Hau is a phenomenon. It burst on the scene of the relatively small academic scholarly world of anthropology capturing scholars from around the globe into its spirit. Hau rapidly established itself as a premier journal in the discipline with an increasing defining role for anthropology. It was becoming a power in the field legitimating reputations and concerned with building them. Perhaps most surprising (but less so on reflection) was the speed of its ascent within the academic community largely through the efforts of its inspiration, the founding editor whose journey describes a kind of Rake’s Progress (or threatens to do so). The ambiguities and hesitancies in defense and attack, reported injuries, moral ire that are surrounding the characterization of his alleged behavior refracts critical features of Hau’s rise and not least the complicity, intentional or otherwise, of those who aided and abetted the rise of Hau (David Graeber’s public confession being an egregious example). The whole sad story (in some ways reflecting the current tragedy of anthropology as a discipline) manifests the sociopolitical crisis affecting global realities that has particular effect and expression in the plight of Hau. The progress of Hau embodies a critical moment perhaps a turning point in the history of the discipline that is not reducible to the responsibility of the editor (although he might be described as anthropology’s Trump), regardless of the fact that so much blame seems to be piling up around his feet (see also Kalb, Murphy, and Neveling on Focaalblog).
Something smells of bullshit. It has for a long time. Caught in the spectacular entanglements of the neoliberal university, academic work is being actively “bullshitized.” Audit cultures, the intensification of administrative duties, the politics of intellectual egos and academic “assholery,” hierarchical academic freedoms, an exploitative publishing industry, and an increase in zero-hour contracts means the precariat of academia are subject to the combination of some very particular horrors. So, something does indeed smell of bullshit. It will, no doubt, linger long in the gloaming of too many precarious academic careers. These inequalities and exploitative practices are the buttresses upon which some contemporary successful academic careers are built, at the expense of others, gadflies turned horses. The key to the ivory tower has been hidden away—with only academic “elites” and senior university management remaining inside—all others must wade knee-deep through work-practice bullshit, deprived of labor dignity, equality, and solidarity.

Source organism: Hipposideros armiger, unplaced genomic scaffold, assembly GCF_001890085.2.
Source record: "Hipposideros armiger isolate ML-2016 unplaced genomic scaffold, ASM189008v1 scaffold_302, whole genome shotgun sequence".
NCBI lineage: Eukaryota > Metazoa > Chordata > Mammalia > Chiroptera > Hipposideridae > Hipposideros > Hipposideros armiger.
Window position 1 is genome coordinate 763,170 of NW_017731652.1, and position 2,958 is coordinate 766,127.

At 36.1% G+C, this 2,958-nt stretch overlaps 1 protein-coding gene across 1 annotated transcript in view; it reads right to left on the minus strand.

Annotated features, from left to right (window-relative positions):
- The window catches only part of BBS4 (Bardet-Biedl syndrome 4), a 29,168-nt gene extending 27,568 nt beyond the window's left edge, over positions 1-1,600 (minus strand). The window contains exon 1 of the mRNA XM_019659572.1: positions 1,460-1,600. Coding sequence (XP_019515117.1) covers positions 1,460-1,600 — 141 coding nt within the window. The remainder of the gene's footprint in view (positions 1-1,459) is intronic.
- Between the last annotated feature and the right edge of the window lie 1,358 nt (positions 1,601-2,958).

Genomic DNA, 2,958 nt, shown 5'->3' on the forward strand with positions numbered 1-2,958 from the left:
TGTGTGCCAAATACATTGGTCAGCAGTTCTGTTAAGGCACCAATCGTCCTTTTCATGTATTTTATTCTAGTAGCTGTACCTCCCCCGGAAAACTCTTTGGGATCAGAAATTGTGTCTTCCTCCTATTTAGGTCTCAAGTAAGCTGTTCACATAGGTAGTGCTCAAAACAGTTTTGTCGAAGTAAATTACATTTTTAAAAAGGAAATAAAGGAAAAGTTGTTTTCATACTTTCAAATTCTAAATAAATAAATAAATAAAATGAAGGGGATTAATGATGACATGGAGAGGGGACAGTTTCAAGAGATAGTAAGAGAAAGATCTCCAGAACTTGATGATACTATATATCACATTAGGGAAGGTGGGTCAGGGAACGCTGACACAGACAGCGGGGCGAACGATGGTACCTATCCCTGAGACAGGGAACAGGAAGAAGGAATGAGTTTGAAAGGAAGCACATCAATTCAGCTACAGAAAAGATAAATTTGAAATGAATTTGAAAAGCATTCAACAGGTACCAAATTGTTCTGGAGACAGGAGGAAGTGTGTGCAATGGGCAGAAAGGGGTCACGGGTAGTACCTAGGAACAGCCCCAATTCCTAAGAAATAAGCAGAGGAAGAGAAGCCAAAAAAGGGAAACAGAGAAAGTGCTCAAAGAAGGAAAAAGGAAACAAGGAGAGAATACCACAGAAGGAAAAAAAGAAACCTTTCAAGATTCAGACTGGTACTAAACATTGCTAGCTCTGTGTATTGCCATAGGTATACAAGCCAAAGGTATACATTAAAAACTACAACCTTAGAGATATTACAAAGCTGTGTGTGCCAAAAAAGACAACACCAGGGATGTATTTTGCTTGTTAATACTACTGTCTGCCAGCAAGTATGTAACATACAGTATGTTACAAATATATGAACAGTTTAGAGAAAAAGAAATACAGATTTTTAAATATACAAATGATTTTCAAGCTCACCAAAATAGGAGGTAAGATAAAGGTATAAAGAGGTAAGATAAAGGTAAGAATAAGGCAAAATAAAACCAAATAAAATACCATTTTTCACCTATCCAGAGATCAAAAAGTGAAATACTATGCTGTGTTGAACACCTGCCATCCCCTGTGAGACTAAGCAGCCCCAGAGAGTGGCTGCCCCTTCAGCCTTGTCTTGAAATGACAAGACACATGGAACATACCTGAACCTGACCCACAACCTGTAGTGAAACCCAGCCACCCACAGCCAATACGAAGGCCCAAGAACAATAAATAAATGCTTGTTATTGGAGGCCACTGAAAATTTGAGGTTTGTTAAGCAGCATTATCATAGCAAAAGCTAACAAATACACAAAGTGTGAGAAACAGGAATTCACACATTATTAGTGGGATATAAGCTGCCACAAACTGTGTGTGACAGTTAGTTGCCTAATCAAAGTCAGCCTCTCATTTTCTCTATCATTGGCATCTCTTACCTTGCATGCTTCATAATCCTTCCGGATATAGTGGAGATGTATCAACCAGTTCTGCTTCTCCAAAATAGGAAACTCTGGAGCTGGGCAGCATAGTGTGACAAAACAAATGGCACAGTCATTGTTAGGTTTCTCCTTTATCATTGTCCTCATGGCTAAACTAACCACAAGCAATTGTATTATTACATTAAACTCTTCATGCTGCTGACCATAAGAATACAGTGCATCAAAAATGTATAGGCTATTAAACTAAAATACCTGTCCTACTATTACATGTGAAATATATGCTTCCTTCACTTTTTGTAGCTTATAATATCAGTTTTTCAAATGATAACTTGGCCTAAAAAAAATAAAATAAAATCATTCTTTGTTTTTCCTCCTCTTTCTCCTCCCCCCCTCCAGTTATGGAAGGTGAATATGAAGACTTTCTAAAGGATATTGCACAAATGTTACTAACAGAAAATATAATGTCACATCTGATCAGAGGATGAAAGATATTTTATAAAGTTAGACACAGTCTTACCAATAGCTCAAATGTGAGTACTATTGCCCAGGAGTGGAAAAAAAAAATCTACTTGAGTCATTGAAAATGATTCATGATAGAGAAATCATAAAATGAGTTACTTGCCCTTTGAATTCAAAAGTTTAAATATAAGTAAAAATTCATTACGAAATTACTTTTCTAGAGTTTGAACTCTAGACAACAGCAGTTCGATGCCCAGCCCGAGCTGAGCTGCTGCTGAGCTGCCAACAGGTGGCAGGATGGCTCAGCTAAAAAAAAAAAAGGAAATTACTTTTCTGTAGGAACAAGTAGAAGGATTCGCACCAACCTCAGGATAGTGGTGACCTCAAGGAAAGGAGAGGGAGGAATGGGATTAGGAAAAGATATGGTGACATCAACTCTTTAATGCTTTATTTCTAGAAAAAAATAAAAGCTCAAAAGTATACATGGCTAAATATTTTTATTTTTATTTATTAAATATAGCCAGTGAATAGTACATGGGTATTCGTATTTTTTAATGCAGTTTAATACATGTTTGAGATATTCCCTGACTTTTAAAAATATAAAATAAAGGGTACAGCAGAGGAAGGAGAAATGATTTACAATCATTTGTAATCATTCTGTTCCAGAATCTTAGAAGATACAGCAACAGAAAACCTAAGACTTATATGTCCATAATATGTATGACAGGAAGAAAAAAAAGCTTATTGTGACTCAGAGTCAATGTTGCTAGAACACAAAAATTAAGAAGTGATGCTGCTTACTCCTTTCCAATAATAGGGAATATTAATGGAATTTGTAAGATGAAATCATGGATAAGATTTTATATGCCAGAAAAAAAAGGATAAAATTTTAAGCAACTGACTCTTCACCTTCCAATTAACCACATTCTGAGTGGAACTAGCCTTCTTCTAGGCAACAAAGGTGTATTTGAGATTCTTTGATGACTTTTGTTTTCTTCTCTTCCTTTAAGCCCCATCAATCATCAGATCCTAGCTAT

When HAU was launched, my grad students at Central European University were celebrating. Open access! Finally, a breach in the wall that separated the haves from the have-nots. Their local universities in Asia, Africa, and Eastern Europe hardly had the resources to pay for these Western journals offered at extortionate prices by the likes of Elsevier, Springer, Oxford, Chicago. Indeed, even CEU did not have sufficient means to pay all the subscriptions that scholars were asking for. Now the have-nots would finally have unlimited access. More, the HAU journal preached what it imagined itself to embody: self-conscious intellectual revolution in the apparently newly found horizontalist mode: Occupy anthropology! For the intellectual assertion of the commons! My rightly rebellious students loved it. And went on producing some great open access undertakings—but not in academia—that helped to feed the ongoing mobilizations in their countries (most prominently: http://www.criticatac.ro/lefteast). They had all my support while we continued to disagree about HAU.
As anthropology assesses an increasing number of reports about abuse, bullying, sexism, and financial misconduct and fraud at its now shooting-star journal HAU, it is important to keep a few basics in mind.
On 30 April 2016, a group of anthropological heavyweights congregated at the School of Oriental and African Studies (SOAS, University of London), under the aegis of a workshop entitled “The gift that keeps on giving.” The workshop, organized to launch Jane Guyer’s expanded edition of Marcel Mauss’s The Gift (2016), brought into being the third English translation of this much-cited text. As the latest offering from open-access publishing house HAU Books, the event also marked the start of a partnership between HAU and the SOAS Centre for Ethnographic Theory (CET).